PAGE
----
By Steven Russolillo and Joanne Chiu
Global stocks rallied Friday as signs of progress in resolving two major overhangs -- the U.S.-China trade spat and Brexit -- bolstered investors' risk appetite late in what is already a banner year for markets.
Futures linked to the Dow Jones Industrial Average climbed 0.4%. The index for blue-chip stocks gained 0.8% on Thursday after President Trump said the U.S. and China were nearing a deal, while the S&P 500 closed at a record high. Mr. Trump has agreed to a limited trade agreement with Beijing that will roll back existing tariff rates on Chinese goods and cancel new levies set to take effect Sunday, The Wall Street Journal reported Thursday.
In the U.K., the FTSE 100 index rose over 1% after a resounding election victory for Prime Minister Boris Johnson's Conservative Party overnight raised hopes for a quick divorce from the European Union. The pound rallied 0.2% against the dollar on Friday to trade at $1.3416, its highest level since June 2018.
"The geopolitical risks thought to be strangling world economic growth, incredibly, just in the last 24 hours, seem to be closer to getting resolved in a big, big way," said Chris Rupkey, chief financial economist at MUFG. "The outlook in 2020 looks better than it has in months."
Mr. Rupkey said he expects stocks around the world to keep rallying and bond yields to rise further.
The pan-continental Stoxx Europe 600 index advanced 1.1%.
In Asia, Japan's Nikkei 225 jumped 2.6% on Friday, putting the benchmark on pace for one of its best days of the year. Hong Kong's Hang Seng Index gained 2%. The Shanghai Composite in China rose 1.2%.
The WSJ U.S. Dollar Index fell 0.3%. A U.S.-China trade deal, Britain's possible orderly exit from the EU, and looser monetary policy in the U.S. and Europe together set the stage for a "decent selloff" in the dollar, according to Mansoor Mohi-uddin, senior macro strategist at NatWest Markets.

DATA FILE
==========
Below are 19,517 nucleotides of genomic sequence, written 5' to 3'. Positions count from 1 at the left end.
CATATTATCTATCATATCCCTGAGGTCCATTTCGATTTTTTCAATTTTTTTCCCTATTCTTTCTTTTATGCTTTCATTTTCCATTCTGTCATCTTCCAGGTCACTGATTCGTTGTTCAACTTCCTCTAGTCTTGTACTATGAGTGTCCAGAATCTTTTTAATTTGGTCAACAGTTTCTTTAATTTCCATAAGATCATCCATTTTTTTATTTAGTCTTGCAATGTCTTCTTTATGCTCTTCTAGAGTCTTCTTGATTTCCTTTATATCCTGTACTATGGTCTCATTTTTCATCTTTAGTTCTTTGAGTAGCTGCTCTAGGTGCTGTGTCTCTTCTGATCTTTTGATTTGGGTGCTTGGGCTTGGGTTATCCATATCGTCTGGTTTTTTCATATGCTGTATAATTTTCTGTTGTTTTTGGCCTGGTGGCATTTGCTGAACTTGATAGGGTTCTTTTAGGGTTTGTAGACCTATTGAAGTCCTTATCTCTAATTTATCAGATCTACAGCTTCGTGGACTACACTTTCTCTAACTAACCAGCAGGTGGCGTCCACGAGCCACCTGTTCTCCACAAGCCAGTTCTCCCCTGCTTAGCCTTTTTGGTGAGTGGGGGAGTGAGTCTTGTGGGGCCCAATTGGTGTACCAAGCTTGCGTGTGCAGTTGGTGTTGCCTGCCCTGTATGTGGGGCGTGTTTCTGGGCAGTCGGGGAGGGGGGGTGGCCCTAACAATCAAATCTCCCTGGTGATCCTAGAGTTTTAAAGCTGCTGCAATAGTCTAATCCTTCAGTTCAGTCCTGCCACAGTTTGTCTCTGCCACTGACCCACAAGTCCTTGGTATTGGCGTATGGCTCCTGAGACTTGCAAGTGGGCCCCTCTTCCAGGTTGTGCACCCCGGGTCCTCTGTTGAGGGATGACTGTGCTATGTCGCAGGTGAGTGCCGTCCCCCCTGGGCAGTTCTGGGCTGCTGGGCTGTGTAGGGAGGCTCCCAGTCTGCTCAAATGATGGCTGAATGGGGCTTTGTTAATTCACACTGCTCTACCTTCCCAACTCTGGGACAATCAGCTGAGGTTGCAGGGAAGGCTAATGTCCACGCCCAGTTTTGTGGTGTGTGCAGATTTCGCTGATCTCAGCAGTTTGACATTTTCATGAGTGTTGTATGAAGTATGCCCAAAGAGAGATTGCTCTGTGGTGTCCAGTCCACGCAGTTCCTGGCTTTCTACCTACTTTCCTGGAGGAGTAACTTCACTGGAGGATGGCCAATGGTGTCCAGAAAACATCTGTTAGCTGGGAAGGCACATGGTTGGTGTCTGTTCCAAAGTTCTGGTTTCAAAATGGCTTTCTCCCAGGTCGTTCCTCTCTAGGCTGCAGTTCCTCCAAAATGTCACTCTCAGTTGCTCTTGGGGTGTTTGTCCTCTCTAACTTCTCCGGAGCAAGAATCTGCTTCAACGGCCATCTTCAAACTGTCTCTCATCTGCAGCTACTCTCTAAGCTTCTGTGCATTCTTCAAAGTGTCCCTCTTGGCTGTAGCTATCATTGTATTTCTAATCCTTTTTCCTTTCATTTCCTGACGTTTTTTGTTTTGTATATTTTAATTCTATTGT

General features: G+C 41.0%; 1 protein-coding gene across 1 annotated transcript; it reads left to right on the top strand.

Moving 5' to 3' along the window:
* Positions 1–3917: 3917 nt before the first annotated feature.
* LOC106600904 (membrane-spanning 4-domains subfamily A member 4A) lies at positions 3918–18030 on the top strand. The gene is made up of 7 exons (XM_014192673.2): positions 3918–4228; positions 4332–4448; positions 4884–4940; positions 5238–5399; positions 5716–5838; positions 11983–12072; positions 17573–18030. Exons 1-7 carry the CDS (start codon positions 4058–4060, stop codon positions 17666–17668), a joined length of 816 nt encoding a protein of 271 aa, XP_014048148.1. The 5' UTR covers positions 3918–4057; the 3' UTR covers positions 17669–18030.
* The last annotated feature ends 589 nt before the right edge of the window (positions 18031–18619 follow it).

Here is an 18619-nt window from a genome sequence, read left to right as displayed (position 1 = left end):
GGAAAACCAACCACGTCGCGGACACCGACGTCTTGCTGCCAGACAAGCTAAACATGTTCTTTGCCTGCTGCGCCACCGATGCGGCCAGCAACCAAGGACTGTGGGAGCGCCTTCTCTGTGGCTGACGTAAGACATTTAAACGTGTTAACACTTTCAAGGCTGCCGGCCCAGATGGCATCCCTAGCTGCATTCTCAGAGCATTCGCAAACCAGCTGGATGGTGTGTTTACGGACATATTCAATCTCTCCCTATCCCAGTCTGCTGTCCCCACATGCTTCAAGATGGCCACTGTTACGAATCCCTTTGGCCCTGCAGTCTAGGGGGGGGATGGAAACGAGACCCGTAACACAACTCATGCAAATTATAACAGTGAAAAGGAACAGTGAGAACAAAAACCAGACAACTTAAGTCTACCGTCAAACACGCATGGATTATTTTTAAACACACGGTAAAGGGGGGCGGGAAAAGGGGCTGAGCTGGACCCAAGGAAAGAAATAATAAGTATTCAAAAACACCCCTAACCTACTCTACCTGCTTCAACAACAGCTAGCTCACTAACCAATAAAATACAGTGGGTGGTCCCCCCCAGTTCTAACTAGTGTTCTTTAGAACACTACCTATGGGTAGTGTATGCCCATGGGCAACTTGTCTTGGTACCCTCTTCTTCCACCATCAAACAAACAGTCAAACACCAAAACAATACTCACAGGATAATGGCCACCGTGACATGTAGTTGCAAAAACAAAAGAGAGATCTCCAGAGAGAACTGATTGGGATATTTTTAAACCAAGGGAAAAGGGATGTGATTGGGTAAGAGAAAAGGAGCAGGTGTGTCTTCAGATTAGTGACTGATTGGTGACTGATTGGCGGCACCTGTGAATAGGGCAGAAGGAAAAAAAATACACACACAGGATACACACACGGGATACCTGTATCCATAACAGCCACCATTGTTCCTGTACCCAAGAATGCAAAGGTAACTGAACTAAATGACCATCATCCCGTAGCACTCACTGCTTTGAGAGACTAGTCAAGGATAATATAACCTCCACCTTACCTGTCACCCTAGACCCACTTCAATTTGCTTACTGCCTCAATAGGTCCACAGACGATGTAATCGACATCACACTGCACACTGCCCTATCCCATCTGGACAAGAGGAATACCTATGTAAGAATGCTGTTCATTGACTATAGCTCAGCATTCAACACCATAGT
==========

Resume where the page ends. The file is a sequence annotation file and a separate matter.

To be sure, previous breakthroughs in both trade and Brexit have proven to be false dawns. Trade tensions have dragged on for almost two years, while Britain's divorce from the EU has been bogged down in the country's Parliament since the June 2016 referendum.
Still, the elevated political uncertainty, which is also fueled by U.S. impeachment proceedings, hasn't stopped many stock markets from enjoying an exceptional year.
The S&P 500 has rallied 26%, on pace for its best annual performance in six years. The rally has been underpinned by the Federal Reserve, which has cut interest rates three times this year to shore up growth, a reversal after four increases last year. Earlier this week, it kept rates steady and showed no appetite to raise them soon.
The about-face has rippled through global markets. The Stoxx Europe 600 has risen 21% this year, while indexes in mainland China, Japan and Taiwan are up by double-digit percentages. The MSCI All Country World index has risen more than 20%.
Some observers are concerned about how much more markets could rally from here. Eli Lee, head of investment strategy at Bank of Singapore, said investors should expect modest returns in the coming years, given already-rich equity valuations. "Although the bull market won't die in 2020, there are good reasons for return expectations to be moderate," he said.
-- Anna Hirtenstein in London contributed to this article.
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